For eleven days beginning on December 18, Qualcomm Stadium, football home of the San Diego Chargers and San Diego State Aztecs, will carry a temporary new moniker: Snapdragon Stadium. Snapdragon processors by Qualcomm are the digital brains inside mobile devices made by top manufacturers like Samsung, LG, Nokia, and HTC. Snapdragon Stadium will host the Chargers-Ravens game on December 18, the Poinsettia Bowl on December 21, and the Holiday Bowl on December 28.
Personally, when i think of the term "core player" I think of a franchise cornerstone that you look to build a team around. When I look at the Warriors roster, it seems pretty clear that any conversation about core players should really begin and end with Steph Curry... But any conversation that begins and ends with one guy isn't a very interesting conversation. A team's core should really be more than one guy, so hit the jump for some other candidates, and make sure to give your pick in the comments for a chance to win a free Samsung Galaxy S II.
Monta Ellis: Many fans have viewed Monta as the heart and soul of this franchise for the last few seasons. Last year he led the league in minutes played, and led the team in points scored. Despite any questions about his defense, rebounding, and ability to pair well with Steph, you can make a case that the guy who spends the most time on the court and scores the most points is almost by definition your core player. I could just as easily see Monta as a core member of the team as I can being gone by the trade deadline. With the recent controversy around his sexual harassment case and the personal issues that are likely to come along with that, along with the new coaching staff, I really don't know what to expect from Monta this season.
David Lee: You could say that simply the size of David Lee's contract, and its effect on the team's ability to trade him would almost make him a core player by default, but there is probably a better case to be made for Lee. David Lee is a proven scorer and rebounder at the power forward spot, and easily our best option among big men when it comes to putting the ball in the basket. After a down year, it's easy to see why so many fans have been down on him lately, but all early signs point to the new coaching staff doing a much better job at putting Lee in a position to be effective on offense (rolling to the basket, and attacking in the paint) and hide his weaknesses on defense (better team defense in general). Not to mention the fact that he is clearly the most vocal leader among the team's tri-captians. It's not uncommon to see Lee call the team to huddle up on the court during a stop in play, and when he does he clearly commands their attention and respect. I can see this being a big bounce-back season for Lee.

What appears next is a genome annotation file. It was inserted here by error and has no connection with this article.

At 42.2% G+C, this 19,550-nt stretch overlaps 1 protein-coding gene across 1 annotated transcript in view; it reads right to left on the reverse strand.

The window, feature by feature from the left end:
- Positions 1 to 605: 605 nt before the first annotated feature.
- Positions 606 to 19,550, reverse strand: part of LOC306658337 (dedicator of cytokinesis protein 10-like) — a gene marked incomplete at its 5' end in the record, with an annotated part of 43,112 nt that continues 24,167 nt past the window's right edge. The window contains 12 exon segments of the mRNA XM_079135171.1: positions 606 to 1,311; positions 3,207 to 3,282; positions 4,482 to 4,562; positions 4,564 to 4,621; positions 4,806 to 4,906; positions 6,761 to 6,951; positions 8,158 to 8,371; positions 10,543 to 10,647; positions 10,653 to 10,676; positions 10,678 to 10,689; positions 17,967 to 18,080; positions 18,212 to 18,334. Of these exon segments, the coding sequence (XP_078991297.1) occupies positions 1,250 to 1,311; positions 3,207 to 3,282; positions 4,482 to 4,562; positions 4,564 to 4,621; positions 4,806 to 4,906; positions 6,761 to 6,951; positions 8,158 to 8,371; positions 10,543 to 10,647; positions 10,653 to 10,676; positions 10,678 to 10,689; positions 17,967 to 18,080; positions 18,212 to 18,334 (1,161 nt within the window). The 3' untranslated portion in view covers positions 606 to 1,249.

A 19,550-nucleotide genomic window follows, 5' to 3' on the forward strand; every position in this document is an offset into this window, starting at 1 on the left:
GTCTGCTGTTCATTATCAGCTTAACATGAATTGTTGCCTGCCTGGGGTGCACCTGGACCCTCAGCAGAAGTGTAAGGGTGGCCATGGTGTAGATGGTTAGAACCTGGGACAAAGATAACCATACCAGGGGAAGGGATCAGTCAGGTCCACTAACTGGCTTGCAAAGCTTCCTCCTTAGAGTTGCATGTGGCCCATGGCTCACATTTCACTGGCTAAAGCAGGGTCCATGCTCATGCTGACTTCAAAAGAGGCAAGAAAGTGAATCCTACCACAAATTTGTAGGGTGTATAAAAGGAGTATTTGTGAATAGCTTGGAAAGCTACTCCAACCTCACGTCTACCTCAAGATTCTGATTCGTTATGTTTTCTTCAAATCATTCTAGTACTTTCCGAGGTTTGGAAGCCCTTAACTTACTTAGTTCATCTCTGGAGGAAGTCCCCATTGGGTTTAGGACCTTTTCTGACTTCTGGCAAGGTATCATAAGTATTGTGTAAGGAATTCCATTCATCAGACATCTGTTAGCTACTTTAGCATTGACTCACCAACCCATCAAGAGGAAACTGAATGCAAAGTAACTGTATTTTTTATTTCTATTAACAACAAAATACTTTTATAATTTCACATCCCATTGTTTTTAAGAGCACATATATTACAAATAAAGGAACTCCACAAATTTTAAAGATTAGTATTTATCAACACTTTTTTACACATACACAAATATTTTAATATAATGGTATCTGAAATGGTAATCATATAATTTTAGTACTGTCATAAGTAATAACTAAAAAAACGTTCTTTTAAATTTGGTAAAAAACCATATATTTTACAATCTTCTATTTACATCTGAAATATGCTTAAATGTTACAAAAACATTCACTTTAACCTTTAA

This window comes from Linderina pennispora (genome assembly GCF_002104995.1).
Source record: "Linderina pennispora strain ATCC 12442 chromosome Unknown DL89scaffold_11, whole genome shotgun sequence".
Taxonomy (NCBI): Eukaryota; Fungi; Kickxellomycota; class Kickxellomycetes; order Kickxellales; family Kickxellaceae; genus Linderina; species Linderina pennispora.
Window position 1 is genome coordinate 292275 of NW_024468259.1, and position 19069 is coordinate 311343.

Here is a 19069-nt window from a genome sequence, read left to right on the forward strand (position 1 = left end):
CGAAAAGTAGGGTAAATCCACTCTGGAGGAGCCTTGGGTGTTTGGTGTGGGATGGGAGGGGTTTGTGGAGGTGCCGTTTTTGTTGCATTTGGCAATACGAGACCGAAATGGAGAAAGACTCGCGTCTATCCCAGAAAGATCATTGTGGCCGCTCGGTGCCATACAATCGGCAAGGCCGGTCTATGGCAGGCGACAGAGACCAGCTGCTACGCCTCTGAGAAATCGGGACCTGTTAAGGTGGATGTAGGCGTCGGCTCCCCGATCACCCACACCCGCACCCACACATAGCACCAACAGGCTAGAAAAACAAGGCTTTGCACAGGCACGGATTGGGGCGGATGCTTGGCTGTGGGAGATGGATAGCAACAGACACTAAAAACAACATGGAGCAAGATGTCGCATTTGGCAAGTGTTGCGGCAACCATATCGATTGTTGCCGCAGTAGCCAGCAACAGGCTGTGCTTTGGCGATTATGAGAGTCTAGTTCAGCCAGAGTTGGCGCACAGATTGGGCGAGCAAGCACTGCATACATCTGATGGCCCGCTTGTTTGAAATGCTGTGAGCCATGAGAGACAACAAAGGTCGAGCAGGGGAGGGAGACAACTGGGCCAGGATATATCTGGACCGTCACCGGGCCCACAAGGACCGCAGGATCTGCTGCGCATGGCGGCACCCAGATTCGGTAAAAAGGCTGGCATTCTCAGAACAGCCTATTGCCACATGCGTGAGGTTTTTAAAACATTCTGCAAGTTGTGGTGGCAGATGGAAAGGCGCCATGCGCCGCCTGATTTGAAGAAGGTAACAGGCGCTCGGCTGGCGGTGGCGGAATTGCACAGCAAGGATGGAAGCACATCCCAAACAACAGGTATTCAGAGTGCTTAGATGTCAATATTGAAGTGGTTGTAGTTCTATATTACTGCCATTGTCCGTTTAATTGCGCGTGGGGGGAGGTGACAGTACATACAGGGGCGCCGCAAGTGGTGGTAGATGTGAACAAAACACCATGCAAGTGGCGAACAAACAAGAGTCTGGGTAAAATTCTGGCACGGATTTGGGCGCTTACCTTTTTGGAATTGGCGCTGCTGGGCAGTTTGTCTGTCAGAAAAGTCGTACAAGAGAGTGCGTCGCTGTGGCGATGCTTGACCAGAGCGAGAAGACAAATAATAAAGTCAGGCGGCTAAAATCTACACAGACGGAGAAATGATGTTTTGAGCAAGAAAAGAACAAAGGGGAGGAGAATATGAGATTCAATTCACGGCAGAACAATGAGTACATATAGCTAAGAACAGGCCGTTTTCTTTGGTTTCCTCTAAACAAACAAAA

Ekpe Udoh: This might be a less obvious choice, being that he is only a second year player and not expected to be in the starting line-up on opening night, but if a team needs a leader on offense and defense, then I think Udoh could be that leader on the defensive end. He might not throw up gaudy stat lines, but I can see him winning the starting center spot if the coaching staff is really as focused on defense as they say. On paper Udoh's strong and active help defense (and weak rebounding and scoring) pairs well with Lee's scoring and rebounding (and weak defense). As much as Lee might be primed for a bounce back-season, I think Udoh could just as easily have a break-out season that solidifies him as a core player for this franchise.
Check the give-away details below, and make sure to make your case for who the Warriors other core player is in the comments section.
Want a chance to win a Samsung Galaxy S II Skyrocket powered by Qualcomm's revolutionary Snapdragon multiprocessor? Just leave a comment on this post with who you think the team's core player is and why he's so important to their success. Vox Media will select one winner from among the participating SB Nation blogs. All entries subject to the official rules found here.